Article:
| 2        | 2021-05-26  | 11          | 42     |
| 2        | 2021-05-27  | NULL        | 11     |
| 2        | 2021-05-27  | NULL        | 11     |
| 3        | 2021-07-01  | NULL        | NULL   |
| 3        | 2021-07-03  | NULL        | NULL   |

The last non-NULL value carries forward but only after the starting row.

To fix this, we wrap the subquery in a CASE statement which returns the subquery if the current value is NULL; otherwise, the non-NULL value.

SELECT
    *
    ,CASE 
        WHEN measurement IS NULL THEN (
            SELECT TOP 1
                inner_table.measurement
            FROM
                #demo_data as inner_table
            WHERE
                    inner_table.event_id = #demo_data.event_id
                AND inner_table.measured_on < #demo_data.measured_on
                AND inner_table.measurement IS NOT NULL
            ORDER BY
                inner_table.measured_on DESC
        )
    ELSE
        measurement
    END as forward_filled
FROM
    #demo_data
| event_id | measured_on | measurement | forward_filled |
|----------|-------------|-------------|----------------|
| 1        | 2021-06-06  | NULL        | NULL           |
| 1        | 2021-06-07  | 5           | 5              |
| 1        | 2021-06-08  | NULL        | 5              |
| 1        | 2021-06-09  | NULL        | 5              |
| 2        | 2021-05-22  | 42          | 42             |
| 2        | 2021-05-23  | 42          | 42             |
| 2        | 2021-05-25  | NULL        | 42             |
| 2        | 2021-05-26  | 11          | 11             |
| 2        | 2021-05-27  | NULL        | 11             |
| 2        | 2021-05-27  | NULL        | 11             |
| 3        | 2021-07-01  | NULL        | NULL           |
| 3        | 2021-07-03  | NULL        | NULL           |

2. Using Outer Apply

This solution is similar to the above but uses OUTER APPLY in place of the subquery in the SELECT clause.

If you're unfamiliar with CROSS & OUTER APPLY in t-sql, these apply their subquery results to each row of the table to the left.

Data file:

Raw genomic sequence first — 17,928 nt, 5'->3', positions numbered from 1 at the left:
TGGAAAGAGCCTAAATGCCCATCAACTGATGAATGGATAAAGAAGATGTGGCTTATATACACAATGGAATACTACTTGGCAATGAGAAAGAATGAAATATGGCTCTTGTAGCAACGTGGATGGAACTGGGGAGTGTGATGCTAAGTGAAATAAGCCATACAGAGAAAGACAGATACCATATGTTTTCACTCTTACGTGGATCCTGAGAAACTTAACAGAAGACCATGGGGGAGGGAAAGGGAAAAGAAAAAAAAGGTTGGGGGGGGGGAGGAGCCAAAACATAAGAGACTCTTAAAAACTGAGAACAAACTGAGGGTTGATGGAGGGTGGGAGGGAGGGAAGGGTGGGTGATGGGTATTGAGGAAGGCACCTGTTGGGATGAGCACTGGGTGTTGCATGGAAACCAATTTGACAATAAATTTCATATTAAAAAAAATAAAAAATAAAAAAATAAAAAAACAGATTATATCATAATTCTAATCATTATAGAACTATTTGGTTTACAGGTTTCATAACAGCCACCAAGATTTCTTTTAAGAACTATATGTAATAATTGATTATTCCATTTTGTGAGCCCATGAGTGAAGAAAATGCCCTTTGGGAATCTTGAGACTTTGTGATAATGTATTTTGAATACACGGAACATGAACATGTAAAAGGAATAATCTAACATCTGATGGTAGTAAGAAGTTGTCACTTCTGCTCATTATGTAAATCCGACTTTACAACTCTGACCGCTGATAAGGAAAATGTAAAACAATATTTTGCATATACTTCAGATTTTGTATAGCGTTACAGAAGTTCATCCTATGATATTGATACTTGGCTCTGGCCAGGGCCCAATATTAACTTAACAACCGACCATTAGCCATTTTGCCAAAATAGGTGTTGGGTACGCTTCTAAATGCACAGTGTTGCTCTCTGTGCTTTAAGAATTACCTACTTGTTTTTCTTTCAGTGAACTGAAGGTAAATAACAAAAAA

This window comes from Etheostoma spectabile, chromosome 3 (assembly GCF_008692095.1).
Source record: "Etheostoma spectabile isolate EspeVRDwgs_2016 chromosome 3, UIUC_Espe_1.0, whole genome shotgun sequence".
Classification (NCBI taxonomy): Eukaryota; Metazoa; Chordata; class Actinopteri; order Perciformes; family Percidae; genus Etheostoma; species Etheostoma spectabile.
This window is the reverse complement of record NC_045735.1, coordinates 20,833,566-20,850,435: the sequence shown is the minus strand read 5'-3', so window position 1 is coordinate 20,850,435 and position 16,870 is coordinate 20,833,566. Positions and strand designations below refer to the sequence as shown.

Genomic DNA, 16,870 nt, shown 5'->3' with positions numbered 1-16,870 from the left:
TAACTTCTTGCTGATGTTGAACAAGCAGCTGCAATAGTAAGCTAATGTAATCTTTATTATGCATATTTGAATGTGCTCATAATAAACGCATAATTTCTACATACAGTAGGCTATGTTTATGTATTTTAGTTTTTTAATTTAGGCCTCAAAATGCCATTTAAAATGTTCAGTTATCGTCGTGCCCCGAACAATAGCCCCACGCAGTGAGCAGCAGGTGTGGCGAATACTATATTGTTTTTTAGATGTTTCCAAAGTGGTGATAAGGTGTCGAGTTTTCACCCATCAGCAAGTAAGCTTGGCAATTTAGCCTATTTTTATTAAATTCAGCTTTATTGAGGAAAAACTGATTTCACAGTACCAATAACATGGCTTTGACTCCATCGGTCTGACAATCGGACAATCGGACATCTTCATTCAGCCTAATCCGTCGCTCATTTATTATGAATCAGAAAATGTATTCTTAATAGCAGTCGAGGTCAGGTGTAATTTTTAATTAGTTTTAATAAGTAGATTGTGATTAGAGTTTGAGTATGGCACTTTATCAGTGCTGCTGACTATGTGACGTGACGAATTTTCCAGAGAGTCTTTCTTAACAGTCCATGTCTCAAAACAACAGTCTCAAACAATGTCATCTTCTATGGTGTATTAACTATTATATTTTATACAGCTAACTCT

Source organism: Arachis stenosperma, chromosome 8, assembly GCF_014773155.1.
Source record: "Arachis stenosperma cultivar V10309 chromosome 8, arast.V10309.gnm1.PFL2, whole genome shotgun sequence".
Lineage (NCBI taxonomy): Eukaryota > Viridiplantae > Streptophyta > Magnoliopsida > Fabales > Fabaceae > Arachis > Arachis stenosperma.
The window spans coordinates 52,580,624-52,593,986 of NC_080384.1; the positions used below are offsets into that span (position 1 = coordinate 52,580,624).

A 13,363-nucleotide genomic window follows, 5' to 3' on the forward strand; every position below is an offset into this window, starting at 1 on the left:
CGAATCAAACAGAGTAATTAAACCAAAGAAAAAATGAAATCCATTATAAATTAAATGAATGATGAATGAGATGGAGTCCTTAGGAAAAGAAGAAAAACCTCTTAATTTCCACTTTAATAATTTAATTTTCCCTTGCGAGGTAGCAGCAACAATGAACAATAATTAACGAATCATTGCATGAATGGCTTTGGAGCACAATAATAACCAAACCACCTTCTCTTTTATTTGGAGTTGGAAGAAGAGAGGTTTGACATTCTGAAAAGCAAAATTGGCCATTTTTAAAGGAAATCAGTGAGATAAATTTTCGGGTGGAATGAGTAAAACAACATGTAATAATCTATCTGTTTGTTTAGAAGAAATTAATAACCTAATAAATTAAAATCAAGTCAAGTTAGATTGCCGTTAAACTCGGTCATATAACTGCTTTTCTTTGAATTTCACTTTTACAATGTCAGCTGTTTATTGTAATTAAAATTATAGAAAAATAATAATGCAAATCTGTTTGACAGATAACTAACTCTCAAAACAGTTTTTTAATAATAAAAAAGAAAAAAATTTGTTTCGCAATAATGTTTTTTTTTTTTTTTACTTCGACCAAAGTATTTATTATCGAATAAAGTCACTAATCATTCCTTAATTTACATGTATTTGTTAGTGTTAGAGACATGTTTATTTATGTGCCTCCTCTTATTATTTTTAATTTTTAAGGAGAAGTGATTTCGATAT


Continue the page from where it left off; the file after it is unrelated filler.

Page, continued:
SELECT
    *
FROM
    #demo_data
        OUTER APPLY (
            SELECT TOP 1
                inner_resultset.measurement as forward_filled
            FROM
                #demo_data as inner_resultset
            WHERE
                    inner_resultset.event_id = #demo_data.event_id
                AND inner_resultset.measured_on <= #demo_data.measured_on
                AND inner_resultset.measurement IS NOT NULL
            ORDER BY
                inner_resultset.measured_on DESC
        ) as first_non_null
| event_id | measured_on | measurement | forward_filled |
|----------|-------------|-------------|----------------|
| 1        | 2021-06-06  | NULL        | NULL           |
| 1        | 2021-06-07  | 5           | 5              |
| 1        | 2021-06-08  | NULL        | 5              |
| 1        | 2021-06-09  | NULL        | 5              |
| 2        | 2021-05-22  | 42          | 42             |
| 2        | 2021-05-23  | 42          | 42             |
| 2        | 2021-05-25  | NULL        | 42             |
| 2        | 2021-05-26  | 11          | 11             |
| 2        | 2021-05-27  | NULL        | 11             |
| 2        | 2021-05-27  | NULL        | 11             |
| 3        | 2021-07-01  | NULL        | NULL           |
| 3        | 2021-07-03  | NULL        | NULL           |

Note that if we use CROSS APPLY instead of OUTER APPLY, we will eliminate the rows with NULL inside the column we're trying to carry forward.